The latter course is the subject of my post (hopefully in the next post(s) I could bring good news too). Openvpn is based on machines authenticating themselves to servers which connect to the Internet securely. I have to build up my public key infrastructure PKI to make this possible. In the wiki, it is recommended that the CA issuing machine be different (more entropy capable) from the server and of course the client machines. This path assumes I have more than one machine. What if I only have one?
Openvpn is a flexible and highly configurable software. It says so in the manual:
"OpenVPN is an open source VPN daemon by James Yonan. Because OpenVPN tries to be a universal VPN tool offering a great
deal of flexibility, there are a lot of options..."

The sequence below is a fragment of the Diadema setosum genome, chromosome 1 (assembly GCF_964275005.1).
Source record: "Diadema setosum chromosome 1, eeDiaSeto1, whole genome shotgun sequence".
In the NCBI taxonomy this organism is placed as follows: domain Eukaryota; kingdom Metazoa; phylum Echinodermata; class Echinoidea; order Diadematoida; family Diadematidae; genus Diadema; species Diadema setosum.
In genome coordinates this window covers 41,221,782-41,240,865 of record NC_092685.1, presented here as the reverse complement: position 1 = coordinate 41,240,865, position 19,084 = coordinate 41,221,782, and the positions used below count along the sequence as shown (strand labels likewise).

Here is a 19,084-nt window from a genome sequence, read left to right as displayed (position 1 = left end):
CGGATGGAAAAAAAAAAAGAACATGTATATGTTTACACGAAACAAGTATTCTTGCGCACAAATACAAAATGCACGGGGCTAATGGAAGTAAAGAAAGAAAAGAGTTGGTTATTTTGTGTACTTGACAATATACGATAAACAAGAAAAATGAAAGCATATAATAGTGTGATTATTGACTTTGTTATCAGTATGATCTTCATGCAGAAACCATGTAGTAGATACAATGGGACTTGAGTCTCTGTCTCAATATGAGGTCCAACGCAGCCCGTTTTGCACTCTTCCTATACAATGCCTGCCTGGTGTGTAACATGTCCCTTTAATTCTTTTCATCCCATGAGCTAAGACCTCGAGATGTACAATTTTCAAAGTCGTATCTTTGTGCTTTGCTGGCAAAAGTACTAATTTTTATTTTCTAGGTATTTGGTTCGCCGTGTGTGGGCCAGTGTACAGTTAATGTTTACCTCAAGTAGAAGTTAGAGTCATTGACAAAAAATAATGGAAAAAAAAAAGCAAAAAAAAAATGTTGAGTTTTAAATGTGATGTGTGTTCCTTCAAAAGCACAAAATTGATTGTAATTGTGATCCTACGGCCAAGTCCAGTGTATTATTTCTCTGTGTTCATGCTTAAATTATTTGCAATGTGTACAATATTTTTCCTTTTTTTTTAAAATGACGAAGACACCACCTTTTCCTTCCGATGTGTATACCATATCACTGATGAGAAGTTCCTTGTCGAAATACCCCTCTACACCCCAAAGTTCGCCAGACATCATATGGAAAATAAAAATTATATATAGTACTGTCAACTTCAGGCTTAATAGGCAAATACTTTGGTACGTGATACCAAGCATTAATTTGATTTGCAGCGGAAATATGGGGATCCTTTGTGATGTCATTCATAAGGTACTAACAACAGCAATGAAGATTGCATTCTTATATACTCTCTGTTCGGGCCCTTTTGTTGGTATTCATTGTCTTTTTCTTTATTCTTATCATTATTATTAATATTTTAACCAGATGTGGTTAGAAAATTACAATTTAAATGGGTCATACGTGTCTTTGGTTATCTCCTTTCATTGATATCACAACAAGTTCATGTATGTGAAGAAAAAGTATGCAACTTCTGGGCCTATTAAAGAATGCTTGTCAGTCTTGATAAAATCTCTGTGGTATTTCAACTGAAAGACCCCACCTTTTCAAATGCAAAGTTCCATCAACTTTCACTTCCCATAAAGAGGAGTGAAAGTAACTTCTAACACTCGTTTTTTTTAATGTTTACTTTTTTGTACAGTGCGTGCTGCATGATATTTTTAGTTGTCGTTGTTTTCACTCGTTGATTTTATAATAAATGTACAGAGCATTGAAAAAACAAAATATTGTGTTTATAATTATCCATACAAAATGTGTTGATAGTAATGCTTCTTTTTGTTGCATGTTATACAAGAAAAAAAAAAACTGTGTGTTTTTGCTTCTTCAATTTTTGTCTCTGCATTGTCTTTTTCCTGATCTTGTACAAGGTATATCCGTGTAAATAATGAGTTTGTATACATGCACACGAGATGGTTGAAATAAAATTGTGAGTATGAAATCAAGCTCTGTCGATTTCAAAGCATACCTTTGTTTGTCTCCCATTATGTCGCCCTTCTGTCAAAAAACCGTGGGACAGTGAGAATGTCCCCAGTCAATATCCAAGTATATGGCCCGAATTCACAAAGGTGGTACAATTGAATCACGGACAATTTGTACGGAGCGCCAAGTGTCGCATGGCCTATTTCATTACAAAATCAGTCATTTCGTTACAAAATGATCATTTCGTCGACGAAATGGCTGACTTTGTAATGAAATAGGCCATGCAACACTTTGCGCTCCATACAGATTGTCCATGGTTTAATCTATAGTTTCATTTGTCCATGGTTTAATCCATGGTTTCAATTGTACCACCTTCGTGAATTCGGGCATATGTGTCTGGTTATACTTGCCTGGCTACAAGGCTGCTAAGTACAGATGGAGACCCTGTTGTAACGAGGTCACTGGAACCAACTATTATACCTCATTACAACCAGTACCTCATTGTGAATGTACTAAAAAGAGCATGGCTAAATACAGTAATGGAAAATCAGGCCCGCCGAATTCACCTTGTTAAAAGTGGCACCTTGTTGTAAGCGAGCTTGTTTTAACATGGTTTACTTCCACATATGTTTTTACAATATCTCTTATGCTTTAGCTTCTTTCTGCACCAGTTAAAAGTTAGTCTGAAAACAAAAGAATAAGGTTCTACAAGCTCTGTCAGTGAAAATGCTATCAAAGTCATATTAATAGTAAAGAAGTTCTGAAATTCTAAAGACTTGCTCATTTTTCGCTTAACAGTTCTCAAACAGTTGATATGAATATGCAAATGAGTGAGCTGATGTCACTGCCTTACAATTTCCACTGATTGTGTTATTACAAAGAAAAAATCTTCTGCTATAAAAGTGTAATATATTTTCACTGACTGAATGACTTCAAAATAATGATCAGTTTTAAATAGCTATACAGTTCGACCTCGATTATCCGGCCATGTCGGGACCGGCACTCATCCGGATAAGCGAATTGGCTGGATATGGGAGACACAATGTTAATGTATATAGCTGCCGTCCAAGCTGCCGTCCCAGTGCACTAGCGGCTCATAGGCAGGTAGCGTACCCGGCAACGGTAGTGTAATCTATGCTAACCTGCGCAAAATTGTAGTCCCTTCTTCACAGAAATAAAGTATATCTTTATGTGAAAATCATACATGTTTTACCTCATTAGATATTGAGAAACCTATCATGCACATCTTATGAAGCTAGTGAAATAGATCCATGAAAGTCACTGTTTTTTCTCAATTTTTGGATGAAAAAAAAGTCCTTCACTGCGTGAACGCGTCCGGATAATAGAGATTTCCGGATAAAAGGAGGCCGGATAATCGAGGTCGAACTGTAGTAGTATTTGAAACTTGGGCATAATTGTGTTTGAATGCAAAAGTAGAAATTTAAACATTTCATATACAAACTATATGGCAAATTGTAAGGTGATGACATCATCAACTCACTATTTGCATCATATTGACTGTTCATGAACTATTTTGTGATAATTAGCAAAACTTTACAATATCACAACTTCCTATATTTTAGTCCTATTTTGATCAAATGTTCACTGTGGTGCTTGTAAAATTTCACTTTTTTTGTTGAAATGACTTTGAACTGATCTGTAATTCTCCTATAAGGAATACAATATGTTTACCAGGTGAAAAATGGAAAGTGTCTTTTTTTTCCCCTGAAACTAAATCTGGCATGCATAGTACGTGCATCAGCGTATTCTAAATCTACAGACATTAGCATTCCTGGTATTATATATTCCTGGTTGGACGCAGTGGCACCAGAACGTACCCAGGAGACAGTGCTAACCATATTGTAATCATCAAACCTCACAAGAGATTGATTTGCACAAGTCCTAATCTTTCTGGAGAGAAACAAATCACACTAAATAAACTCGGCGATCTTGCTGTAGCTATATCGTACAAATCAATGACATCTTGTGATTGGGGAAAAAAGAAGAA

"OpenVPN is a robust and highly flexible VPN daemon. OpenVPN supports SSL/TLS security, ethernet bridging, TCP or UDP tun‐
nel transport through proxies or NAT, support for dynamic IP addresses and DHCP, scalability to hundreds or thousands of
users, and portability to most major OS platforms.
OpenVPN is tightly bound to the OpenSSL library, and derives much of its crypto capabilities from it.
OpenVPN supports conventional encryption using a pre-shared secret key (Static Key mode) or public key security (SSL/TLS)."
But what closed the deal for me is this:
"Sample OpenVPN 2.0 config file for #I hope single machine is what it means and I can make this work.
# multi-client server. #
# This file is for the server side #
# of a many-clients <-> one-server #
# OpenVPN configuration. #
# OpenVPN also supports #
# single-machine <-> single-machine #
# configurations (See the Examples page #
# on the web site for more info).